Vaccinating against Chickenpox

The epidemiological curves comparing pre- and post-vaccination periods show a sharp decrease in the number of cases over the years. It is clear that vaccinations have significantly changed the incidence of diseases for which immunisation exists, thus saving lives, reducing disease outcomes, reducing overall population suffering and improving quality of life.

The disease before and after the vaccination campaign in Italy.

Varicella (chicken pox) is a highly contagious infectious disease caused by the Varicella zoster virus (Vzv) which belongs to the group of Herpes viruses. Along with rubella, measles, whooping cough and mumps, it is one of the contagious childhood diseases, which in most cases affect children between 5 and 10 years of age. When it affects adults, it is more likely to cause complications. In the first two trimesters of pregnancy, chickenpox can be transmitted to the foetus and can cause congenital varicella syndrome, which is potentially responsible for foetal malformations. The disease can be particularly severe if it affects immunocompromised individuals (people with HIV infection, those undergoing chemotherapy or under treatment with steroids for asthma or other diseases). It is rare for a person to develop this disease twice; however, the virus is not eliminated from the body, but remains latent (generally for life) in the ganglia of the spinal nerve roots. In 10-20% of cases the virus awakens years or decades later, usually after the age of 50, giving rise to Herpes Zoster, commonly known as shingles, which manifests as a cluster of vesicular-type lesions on the chest, sometimes accompanied by localised pain. Pain that lasts longer than one month is called postherpetic neuralgia.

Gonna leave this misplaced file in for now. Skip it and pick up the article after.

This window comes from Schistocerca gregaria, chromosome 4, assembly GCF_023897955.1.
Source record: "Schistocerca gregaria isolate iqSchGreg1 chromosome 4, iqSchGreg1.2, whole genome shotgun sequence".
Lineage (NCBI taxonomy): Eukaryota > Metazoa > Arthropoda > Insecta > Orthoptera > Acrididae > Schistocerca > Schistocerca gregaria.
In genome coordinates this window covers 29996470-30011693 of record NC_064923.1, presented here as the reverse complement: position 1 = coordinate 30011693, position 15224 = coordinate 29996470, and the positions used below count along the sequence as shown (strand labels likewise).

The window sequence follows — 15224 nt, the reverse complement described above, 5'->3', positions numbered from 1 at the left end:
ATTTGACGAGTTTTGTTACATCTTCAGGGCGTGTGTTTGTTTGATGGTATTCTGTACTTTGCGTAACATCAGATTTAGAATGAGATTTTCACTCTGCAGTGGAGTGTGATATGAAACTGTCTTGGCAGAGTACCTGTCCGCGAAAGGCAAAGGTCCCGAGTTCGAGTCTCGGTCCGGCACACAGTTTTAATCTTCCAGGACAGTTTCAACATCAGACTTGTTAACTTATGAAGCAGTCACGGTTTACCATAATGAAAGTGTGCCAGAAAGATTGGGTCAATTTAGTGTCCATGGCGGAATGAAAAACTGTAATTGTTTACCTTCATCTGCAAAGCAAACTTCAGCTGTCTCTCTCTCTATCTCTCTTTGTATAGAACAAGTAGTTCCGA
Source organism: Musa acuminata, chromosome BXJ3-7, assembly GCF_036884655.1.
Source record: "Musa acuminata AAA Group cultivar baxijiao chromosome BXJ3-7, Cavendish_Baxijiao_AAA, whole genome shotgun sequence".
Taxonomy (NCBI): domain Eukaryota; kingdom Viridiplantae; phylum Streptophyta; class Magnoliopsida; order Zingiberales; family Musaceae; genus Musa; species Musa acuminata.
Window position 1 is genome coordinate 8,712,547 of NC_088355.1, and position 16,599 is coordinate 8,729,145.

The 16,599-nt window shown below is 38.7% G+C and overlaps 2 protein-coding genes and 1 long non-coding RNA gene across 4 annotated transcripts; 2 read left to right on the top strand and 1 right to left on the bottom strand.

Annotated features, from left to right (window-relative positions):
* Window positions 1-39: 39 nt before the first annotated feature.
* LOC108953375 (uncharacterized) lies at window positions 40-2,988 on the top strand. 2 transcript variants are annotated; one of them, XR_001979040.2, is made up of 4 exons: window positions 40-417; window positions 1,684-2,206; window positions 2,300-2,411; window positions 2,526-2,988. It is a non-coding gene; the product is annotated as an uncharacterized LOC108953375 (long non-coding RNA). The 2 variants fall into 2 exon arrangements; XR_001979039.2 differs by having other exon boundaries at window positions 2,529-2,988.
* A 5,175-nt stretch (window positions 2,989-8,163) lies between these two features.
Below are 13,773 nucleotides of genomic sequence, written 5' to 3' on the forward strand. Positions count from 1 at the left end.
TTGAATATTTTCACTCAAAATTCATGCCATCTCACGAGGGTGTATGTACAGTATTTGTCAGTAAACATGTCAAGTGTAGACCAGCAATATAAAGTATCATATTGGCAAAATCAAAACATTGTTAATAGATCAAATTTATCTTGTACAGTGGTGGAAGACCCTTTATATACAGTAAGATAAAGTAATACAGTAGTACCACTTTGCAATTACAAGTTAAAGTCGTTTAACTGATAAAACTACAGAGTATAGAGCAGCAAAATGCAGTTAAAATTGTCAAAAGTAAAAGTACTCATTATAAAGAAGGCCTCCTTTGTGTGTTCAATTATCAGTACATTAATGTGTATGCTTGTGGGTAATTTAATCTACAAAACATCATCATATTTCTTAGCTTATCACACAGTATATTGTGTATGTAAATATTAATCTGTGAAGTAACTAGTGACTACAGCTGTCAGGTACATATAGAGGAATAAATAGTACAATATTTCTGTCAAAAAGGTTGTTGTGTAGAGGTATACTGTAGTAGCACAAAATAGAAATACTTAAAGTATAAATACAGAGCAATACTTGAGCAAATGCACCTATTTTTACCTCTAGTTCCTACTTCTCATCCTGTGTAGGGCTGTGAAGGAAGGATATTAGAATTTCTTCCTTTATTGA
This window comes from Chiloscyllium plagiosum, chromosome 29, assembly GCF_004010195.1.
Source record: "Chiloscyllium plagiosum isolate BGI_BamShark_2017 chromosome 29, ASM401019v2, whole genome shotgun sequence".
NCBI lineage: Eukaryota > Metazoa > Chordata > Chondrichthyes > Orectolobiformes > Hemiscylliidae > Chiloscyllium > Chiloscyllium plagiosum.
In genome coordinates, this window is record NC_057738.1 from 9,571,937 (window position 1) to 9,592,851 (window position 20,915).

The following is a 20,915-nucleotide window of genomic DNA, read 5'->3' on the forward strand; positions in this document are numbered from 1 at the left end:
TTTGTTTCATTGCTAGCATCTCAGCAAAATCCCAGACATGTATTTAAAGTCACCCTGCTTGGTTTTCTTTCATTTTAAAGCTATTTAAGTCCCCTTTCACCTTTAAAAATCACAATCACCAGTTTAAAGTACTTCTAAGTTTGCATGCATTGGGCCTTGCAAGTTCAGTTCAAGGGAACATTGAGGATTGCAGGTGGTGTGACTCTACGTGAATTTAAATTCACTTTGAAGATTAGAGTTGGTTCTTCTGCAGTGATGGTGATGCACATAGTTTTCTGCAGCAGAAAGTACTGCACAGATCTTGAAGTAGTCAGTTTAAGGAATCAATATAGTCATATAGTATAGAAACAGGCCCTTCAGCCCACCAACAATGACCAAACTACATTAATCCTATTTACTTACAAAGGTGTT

Epidemiological data on the cases of varicella in Italy from 1996 to 2006 are available: the trend shows a series of oscillations within an essentially growing trend until the mid-1990s. The maximum number of cases reported in one year was over 126,000, reported in 2004. After this peak, there was a decrease in cases, especially after 2005, when many Italian regions, in particular Sicily and Veneto, introduced universal vaccination for all newborns.

Figure 1 - Number of varicella cases in Italy from 1996 to 2006 (source: Italian Ministry of Health).
Figure 1 - Number of varicella cases in Italy from 1996 to 2006 (source: Italian Ministry of Health).

In Italy, before 2005, vaccination was offered exclusively to subjects belonging to particular at-risk groups; that is, to susceptible individuals, specifically to family members of immunocompromised individuals, to subjects suffering from acute lymphatic leukaemia in complete remission, chronic renal failure, HIV infection with CD4 ≥ 25%, to women of child-bearing age, to health workers or those who work in schools. The 2005-07 National Vaccination Plan introduced the varicella vaccine into the vaccination schedule in regions that had a vaccination coverage for the MMR vaccine of more than 80%. Currently the situation appears heterogeneous: only seven Regions have adopted a universal vaccination programme against chickenpox aimed at susceptible children and adolescents. In the remaining fourteen regions, the vaccine is offered free of charge to all at-risk individuals and of these, nine provide vaccination even to susceptible adolescents. One of the objectives of the "2012-2014 National Vaccine Prevention Plan" is to achieve and maintain a vaccination coverage ≥95% for one dose of the anti-varicella vaccine by 2 years of age, and for two doses in children of 5-6 years of age and in adolescents, starting with the 2014 cohort.

The results obtained from the introduction of universal vaccination in some Italian regions are striking, as shown in the graph below for the Veneto Region in which anti-varicella vaccination for newborns was introduced in 2005.

Reported cases and reporting rate (per 100,000) of varicella in the Veneto Region 1999-2011.

As regards complications of varicella in Veneto, in the period 2000-2006 hospitalisations for complications were 34-44% of the total, decreasing to 27% during 2008. In 2008, three years after the introduction of the vaccine, there was an overall decrease of 59% in the hospitalisation rate and a decrease of 55% for 0-14 year-olds. The reduction in the hospitalisation rate for 1-4 year-olds was 74% demonstrating the major impact of vaccination, especially on the group targeted by the vaccination programme, but also on other age groups due to the effect of herd immunity.

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